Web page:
Date: 24 Jan 2014

Quantification of changes in language-related brain areas in autism spectrum disorders using large-scale network analysis

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Abstract

Purpose

Diagnosis of autism spectrum disorders (ASD) is difficult, as symptoms vary greatly and are difficult to quantify objectively. Recent work has focused on the assessment of non-invasive diffusion tensor imaging-based biomarkers that reflect the microstructural characteristics of neuronal pathways in the brain. While tractography-based approaches typically analyze specific structures of interest, a graph-based large-scale network analysis of the connectome can yield comprehensive measures of larger-scale architectural patterns in the brain. Commonly applied global network indices, however, do not provide any specificity with respect to functional areas or anatomical structures. Aim of this work was to assess the concept of network centrality as a tool to perform locally specific analysis without disregarding the global network architecture and compare it to other popular network indices.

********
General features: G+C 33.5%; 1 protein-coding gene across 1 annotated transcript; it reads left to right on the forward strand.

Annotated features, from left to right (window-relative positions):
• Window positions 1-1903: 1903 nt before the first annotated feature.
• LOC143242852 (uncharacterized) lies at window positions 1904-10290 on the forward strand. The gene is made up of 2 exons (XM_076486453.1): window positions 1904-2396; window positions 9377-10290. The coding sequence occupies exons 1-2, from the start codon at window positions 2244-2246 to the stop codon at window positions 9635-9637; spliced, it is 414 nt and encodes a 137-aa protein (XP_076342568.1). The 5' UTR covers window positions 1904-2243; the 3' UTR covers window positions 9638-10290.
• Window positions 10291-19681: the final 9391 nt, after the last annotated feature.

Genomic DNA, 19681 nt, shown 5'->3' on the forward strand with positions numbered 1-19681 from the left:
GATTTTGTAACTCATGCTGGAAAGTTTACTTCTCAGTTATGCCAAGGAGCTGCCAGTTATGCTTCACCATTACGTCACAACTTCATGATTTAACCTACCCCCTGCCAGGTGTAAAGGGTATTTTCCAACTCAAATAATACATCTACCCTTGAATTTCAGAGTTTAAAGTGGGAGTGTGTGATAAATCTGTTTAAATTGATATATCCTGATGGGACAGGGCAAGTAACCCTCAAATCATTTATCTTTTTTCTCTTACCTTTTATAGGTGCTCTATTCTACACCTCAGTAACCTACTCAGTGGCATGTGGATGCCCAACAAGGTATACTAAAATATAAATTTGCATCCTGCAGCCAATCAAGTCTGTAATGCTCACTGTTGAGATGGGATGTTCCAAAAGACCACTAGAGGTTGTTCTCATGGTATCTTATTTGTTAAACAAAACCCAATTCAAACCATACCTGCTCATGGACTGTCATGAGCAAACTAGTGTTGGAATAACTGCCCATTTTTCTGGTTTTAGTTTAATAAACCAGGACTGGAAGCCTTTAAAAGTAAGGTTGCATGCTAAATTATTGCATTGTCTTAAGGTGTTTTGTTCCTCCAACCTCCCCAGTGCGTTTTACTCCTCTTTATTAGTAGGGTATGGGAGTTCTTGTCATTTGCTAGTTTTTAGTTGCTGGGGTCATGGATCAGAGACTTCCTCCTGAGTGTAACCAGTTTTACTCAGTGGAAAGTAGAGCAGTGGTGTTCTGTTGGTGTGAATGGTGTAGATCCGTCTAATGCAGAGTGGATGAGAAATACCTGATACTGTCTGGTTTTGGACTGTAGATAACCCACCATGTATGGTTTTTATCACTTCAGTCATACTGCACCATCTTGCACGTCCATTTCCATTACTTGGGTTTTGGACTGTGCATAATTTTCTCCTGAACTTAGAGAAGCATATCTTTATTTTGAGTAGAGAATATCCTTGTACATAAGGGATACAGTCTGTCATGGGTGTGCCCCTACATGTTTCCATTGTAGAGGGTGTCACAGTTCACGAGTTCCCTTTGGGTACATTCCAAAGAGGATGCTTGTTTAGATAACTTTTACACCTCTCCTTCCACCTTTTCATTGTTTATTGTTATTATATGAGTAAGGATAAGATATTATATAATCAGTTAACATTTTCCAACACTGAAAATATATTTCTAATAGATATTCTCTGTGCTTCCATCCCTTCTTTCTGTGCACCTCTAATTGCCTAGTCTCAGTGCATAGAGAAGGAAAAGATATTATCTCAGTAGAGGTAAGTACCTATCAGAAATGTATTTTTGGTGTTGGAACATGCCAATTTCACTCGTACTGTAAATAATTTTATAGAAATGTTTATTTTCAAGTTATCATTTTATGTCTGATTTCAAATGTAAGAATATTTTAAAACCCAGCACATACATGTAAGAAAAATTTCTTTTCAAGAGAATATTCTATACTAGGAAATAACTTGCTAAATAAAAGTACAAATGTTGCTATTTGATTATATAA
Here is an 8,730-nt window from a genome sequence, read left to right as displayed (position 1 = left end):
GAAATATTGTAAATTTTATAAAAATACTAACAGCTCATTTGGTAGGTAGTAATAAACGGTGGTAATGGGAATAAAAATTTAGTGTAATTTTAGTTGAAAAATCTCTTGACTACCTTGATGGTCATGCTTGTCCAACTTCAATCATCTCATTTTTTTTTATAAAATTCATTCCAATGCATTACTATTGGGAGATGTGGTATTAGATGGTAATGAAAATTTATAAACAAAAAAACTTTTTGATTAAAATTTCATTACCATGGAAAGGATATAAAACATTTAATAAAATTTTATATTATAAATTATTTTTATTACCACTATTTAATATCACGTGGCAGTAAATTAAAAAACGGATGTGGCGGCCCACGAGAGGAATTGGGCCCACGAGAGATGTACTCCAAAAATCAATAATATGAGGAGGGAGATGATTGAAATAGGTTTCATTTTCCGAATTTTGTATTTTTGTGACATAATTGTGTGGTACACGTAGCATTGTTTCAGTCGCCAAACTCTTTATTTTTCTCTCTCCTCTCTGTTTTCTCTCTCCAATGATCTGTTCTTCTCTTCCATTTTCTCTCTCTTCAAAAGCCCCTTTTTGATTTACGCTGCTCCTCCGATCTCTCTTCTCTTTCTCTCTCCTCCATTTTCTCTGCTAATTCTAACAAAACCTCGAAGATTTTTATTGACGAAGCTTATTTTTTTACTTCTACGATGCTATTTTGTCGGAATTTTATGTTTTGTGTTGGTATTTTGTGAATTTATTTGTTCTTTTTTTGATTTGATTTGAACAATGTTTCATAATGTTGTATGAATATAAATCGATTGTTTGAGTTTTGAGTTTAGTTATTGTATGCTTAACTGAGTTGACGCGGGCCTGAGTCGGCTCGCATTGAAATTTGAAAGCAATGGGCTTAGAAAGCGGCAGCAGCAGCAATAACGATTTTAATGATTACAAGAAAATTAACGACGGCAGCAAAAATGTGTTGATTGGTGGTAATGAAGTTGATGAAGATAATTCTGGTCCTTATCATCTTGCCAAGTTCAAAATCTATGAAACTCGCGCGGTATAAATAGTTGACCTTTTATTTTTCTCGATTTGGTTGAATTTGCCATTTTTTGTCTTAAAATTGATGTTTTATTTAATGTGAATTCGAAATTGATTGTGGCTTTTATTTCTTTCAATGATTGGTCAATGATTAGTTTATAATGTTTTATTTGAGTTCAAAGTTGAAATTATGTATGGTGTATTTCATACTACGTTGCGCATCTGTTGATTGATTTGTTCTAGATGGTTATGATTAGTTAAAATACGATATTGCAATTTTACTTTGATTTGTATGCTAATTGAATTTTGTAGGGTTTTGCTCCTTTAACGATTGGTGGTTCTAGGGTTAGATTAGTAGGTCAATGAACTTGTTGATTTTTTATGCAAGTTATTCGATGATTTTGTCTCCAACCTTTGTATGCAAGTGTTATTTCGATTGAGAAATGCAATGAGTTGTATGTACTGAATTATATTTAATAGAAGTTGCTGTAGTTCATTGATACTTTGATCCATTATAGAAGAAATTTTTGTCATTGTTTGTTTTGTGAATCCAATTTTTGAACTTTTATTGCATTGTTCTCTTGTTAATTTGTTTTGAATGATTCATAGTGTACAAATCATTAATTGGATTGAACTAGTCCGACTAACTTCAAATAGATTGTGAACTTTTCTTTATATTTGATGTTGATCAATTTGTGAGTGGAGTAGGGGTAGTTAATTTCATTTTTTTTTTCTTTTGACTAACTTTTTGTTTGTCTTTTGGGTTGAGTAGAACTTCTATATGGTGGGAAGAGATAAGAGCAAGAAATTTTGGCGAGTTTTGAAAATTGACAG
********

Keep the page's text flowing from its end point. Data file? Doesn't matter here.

Methods

We create connectome networks from fiber tractographies and parcellations of the human brain and compute global network indices as well as local indices for Wernicke’s Area, Broca’s Area and the Motor Cortex. Our approach was evaluated on 18 children suffering from ASD and 18 typically developed controls using magnetic resonance imaging-based cortical parcellations in combination with diffusion tensor imaging tractography.

Results

We show that the network centrality of Wernicke’s area is significantly (p  \(<\)  0.001) reduced in ASD, while the motor cortex, which was used as a control region, did not show significant alterations. This could reflect the reduced capacity for comprehension of language in ASD.

Conclusions

The betweenness centrality could potentially be an important metric in the development of future diagnostic tools in the clinical context of ASD diagnosis. Our results further demonstrate the applicability of large-scale network analysis tools in the domain of region-specific analysis with a potential application in many different psychological disorders.